Sen. Bernie Sanders distanced himself and his progressive colleagues from the idea of defunding police departments in a wide-ranging interview on Sunday, claiming that “nobody I know who’s running for office talks about defunding the police.”
His comments drew immediate backlash on social media, with many on Twitter resurfacing past comments from “Squad” member Rep. Alexandria Ocasio-Cortez, who rejected New York City’s proposed $1 billion cut from its police department in June, arguing at the time that “Defunding police means defunding police.”
“It does not mean budget tricks or funny math. It does not mean moving school police officers from the NYPD budget to the Department of Education’s budget so the exact same police remain in schools,” the congresswoman said in a statement.
In the week since the election, moderates have pointed fingers at their colleagues who embraced the “defund the police movement” after Republicans weaponized the mantra to paint Democratic opponents as anti-cop and soft on crime.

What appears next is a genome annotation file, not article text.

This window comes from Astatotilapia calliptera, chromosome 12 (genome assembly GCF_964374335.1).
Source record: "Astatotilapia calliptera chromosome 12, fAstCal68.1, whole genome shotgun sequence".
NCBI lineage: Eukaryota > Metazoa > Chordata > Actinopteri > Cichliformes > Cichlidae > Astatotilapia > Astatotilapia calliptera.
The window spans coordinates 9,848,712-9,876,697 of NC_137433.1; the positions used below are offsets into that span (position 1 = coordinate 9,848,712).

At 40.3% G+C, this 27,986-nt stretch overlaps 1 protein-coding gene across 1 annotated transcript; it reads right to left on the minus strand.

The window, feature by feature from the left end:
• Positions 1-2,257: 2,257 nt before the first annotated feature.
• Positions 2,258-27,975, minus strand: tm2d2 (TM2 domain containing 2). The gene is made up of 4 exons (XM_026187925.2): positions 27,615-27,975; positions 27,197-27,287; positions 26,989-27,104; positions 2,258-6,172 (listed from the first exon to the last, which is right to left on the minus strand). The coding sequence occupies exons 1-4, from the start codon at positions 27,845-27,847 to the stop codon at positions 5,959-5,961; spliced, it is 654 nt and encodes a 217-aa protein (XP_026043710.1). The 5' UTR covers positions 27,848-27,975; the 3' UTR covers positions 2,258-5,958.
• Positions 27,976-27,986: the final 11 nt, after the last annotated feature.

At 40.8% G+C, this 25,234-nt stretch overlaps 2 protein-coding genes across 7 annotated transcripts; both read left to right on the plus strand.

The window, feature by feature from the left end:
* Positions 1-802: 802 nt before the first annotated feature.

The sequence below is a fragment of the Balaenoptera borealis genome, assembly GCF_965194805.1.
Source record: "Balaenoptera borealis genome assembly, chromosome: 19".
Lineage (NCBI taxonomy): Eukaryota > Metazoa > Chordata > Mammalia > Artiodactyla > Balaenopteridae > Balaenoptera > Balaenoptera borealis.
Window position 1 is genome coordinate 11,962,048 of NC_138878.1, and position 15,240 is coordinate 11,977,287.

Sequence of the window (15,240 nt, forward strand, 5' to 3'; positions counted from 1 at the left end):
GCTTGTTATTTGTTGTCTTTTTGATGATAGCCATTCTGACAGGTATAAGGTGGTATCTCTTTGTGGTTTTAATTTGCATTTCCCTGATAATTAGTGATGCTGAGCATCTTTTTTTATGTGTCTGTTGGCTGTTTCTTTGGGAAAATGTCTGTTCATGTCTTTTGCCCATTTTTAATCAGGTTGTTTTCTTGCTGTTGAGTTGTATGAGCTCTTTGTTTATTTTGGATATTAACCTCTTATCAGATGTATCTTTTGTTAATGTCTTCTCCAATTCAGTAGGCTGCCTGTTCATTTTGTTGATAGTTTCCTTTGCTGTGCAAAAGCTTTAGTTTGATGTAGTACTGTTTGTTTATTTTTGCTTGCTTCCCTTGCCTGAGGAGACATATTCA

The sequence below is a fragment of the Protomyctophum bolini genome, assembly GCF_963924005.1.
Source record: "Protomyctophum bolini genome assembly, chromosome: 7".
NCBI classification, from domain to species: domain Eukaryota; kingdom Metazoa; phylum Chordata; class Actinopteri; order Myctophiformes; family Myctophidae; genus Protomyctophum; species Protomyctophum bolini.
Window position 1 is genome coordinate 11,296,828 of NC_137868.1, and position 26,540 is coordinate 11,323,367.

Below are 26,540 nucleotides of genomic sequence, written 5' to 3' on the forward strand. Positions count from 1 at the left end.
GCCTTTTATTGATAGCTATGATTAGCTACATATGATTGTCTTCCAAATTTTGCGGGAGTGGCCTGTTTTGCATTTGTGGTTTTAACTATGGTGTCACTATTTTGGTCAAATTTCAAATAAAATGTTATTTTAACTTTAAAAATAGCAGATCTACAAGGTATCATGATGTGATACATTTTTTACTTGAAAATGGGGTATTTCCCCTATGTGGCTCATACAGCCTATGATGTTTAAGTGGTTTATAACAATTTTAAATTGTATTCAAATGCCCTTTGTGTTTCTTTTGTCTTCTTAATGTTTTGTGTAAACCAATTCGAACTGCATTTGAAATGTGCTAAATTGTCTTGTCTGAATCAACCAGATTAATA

Progressives have argued that those liberal policies help to galvanize the party’s core base and are popular among the general electorate — a sentiment that Sanders publicly echoed. On Sunday however, the self-declared democratic socialist appeared to change his tune on the issue, telling CNN’s “State of the Union” after host Jake Tapper that “nobody I know who’s running for office” actually wants to defund the police.
“What we talk about is making police officers accountable, making sure that police departments do what they can do best, figuring out how you deal with mental illness, how you deal with homelessness, whether those are, in fact, police responsibilities, making sure the police officers are not killing innocent African-Americans. That is not defund the police,” Sanders said.
Rep. Ilhan Omar, D-Minn, one of the four progressive Democratic congresswoman – along with Ocasio-Cortez- who refer to themselves as “The Squad,” also called for a full dismantling of the Minneapolis Police Department following the police shooting of George Floyd.
“You can’t really reform a department that is rotten to the root. What you can do is rebuild,” Omar told Tapper in June.
At the time, Omar called it an “opportunity for this city to come together and have the conversation of what public safety looks like, who enforces the most dangerous crimes that take place in our community.”
Author : Yael Halon